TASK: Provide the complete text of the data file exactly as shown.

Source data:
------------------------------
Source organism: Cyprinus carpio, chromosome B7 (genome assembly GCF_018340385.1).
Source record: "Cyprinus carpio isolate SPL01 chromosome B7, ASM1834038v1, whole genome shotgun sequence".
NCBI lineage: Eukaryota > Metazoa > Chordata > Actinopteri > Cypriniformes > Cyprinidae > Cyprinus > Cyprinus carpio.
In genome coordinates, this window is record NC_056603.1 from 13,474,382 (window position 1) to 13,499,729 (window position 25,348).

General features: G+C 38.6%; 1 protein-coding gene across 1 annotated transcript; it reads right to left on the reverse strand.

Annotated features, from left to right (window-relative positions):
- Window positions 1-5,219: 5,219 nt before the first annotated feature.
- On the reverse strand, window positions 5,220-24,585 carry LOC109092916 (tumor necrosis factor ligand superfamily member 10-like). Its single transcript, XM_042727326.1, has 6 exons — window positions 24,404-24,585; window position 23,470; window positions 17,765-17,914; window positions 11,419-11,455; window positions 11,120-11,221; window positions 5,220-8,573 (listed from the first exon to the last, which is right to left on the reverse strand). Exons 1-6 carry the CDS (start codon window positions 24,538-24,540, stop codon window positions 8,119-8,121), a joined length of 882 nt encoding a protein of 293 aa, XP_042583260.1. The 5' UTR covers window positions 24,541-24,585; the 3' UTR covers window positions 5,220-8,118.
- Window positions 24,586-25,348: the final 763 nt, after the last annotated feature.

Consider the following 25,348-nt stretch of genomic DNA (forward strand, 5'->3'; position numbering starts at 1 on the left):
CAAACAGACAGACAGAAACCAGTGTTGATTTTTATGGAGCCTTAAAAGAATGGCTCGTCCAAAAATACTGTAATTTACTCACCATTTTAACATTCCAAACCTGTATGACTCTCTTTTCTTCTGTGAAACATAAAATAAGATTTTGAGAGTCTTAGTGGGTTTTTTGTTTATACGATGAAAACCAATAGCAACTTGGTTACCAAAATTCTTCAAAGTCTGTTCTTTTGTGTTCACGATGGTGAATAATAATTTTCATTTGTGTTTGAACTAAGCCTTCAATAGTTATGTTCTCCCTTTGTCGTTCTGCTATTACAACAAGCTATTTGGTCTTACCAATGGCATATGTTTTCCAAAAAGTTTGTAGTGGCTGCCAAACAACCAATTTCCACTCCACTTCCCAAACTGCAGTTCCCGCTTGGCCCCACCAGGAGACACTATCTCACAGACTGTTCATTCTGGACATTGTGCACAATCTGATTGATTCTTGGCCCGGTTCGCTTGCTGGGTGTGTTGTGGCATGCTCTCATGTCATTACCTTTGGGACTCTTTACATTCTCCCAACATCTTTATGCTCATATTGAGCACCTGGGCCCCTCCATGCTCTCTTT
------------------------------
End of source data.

Source organism: Cyprinus carpio, chromosome B7 (genome assembly GCF_018340385.1).
Source record: "Cyprinus carpio isolate SPL01 chromosome B7, ASM1834038v1, whole genome shotgun sequence".
NCBI lineage: Eukaryota > Metazoa > Chordata > Actinopteri > Cypriniformes > Cyprinidae > Cyprinus > Cyprinus carpio.
In genome coordinates, this window is record NC_056603.1 from 13,474,382 (window position 1) to 13,499,729 (window position 25,348).

General features: G+C 38.6%; 1 protein-coding gene across 1 annotated transcript; it reads right to left on the reverse strand.

Annotated features, from left to right (window-relative positions):
- Window positions 1-5,219: 5,219 nt before the first annotated feature.
- On the reverse strand, window positions 5,220-24,585 carry LOC109092916 (tumor necrosis factor ligand superfamily member 10-like). Its single transcript, XM_042727326.1, has 6 exons — window positions 24,404-24,585; window position 23,470; window positions 17,765-17,914; window positions 11,419-11,455; window positions 11,120-11,221; window positions 5,220-8,573 (listed from the first exon to the last, which is right to left on the reverse strand). Exons 1-6 carry the CDS (start codon window positions 24,538-24,540, stop codon window positions 8,119-8,121), a joined length of 882 nt encoding a protein of 293 aa, XP_042583260.1. The 5' UTR covers window positions 24,541-24,585; the 3' UTR covers window positions 5,220-8,118.
- Window positions 24,586-25,348: the final 763 nt, after the last annotated feature.

Consider the following 25,348-nt stretch of genomic DNA (forward strand, 5'->3'; position numbering starts at 1 on the left):
CAAACAGACAGACAGAAACCAGTGTTGATTTTTATGGAGCCTTAAAAGAATGGCTCGTCCAAAAATACTGTAATTTACTCACCATTTTAACATTCCAAACCTGTATGACTCTCTTTTCTTCTGTGAAACATAAAATAAGATTTTGAGAGTCTTAGTGGGTTTTTTGTTTATACGATGAAAACCAATAGCAACTTGGTTACCAAAATTCTTCAAAGTCTGTTCTTTTGTGTTCACGATGGTGAATAATAATTTTCATTTGTGTTTGAACTAAGCCTTCAATAGTTATGTTCTCCCTTTGTCGTTCTGCTATTACAACAAGCTATTTGGTCTTACCAATGGCATATGTTTTCCAAAAAGTTTGTAGTGGCTGCCAAACAACCAATTTCCACTCCACTTCCCAAACTGCAGTTCCCGCTTGGCCCCACCAGGAGACACTATCTCACAGACTGTTCATTCTGGACATTGTGCACAATCTGATTGATTCTTGGCCCGGTTCGCTTGCTGGGTGTGTTGTGGCATGCTCTCATGTCATTACCTTTGGGACTCTTTACATTCTCCCAACATCTTTATGCTCATATTGAGCACCTGGGCCCCTCCATGCTCTCTTT